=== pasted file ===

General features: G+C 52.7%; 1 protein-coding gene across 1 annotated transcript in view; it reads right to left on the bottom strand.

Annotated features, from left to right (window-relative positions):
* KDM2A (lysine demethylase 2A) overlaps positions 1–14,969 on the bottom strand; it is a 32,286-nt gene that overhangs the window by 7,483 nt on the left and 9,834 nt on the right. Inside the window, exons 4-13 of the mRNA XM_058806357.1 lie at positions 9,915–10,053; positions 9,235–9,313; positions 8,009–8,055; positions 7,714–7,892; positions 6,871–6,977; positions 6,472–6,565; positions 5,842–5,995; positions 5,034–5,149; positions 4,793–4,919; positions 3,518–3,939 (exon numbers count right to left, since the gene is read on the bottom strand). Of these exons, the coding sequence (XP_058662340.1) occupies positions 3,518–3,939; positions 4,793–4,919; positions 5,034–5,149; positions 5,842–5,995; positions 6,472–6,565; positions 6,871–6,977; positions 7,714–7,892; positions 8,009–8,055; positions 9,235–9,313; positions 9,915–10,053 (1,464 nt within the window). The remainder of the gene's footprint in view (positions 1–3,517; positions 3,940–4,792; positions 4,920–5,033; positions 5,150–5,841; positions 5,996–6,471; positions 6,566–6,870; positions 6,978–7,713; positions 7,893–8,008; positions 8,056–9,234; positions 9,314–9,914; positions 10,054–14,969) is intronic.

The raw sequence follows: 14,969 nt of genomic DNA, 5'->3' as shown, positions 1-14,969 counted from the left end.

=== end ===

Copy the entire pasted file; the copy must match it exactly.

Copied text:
General features: G+C 52.7%; 1 protein-coding gene across 1 annotated transcript in view; it reads right to left on the bottom strand.

Annotated features, from left to right (window-relative positions):
* KDM2A (lysine demethylase 2A) overlaps positions 1–14,969 on the bottom strand; it is a 32,286-nt gene that overhangs the window by 7,483 nt on the left and 9,834 nt on the right. Inside the window, exons 4-13 of the mRNA XM_058806357.1 lie at positions 9,915–10,053; positions 9,235–9,313; positions 8,009–8,055; positions 7,714–7,892; positions 6,871–6,977; positions 6,472–6,565; positions 5,842–5,995; positions 5,034–5,149; positions 4,793–4,919; positions 3,518–3,939 (exon numbers count right to left, since the gene is read on the bottom strand). Of these exons, the coding sequence (XP_058662340.1) occupies positions 3,518–3,939; positions 4,793–4,919; positions 5,034–5,149; positions 5,842–5,995; positions 6,472–6,565; positions 6,871–6,977; positions 7,714–7,892; positions 8,009–8,055; positions 9,235–9,313; positions 9,915–10,053 (1,464 nt within the window). The remainder of the gene's footprint in view (positions 1–3,517; positions 3,940–4,792; positions 4,920–5,033; positions 5,150–5,841; positions 5,996–6,471; positions 6,566–6,870; positions 6,978–7,713; positions 7,893–8,008; positions 8,056–9,234; positions 9,314–9,914; positions 10,054–14,969) is intronic.

The raw sequence follows: 14,969 nt of genomic DNA, 5'->3' as shown, positions 1-14,969 counted from the left end.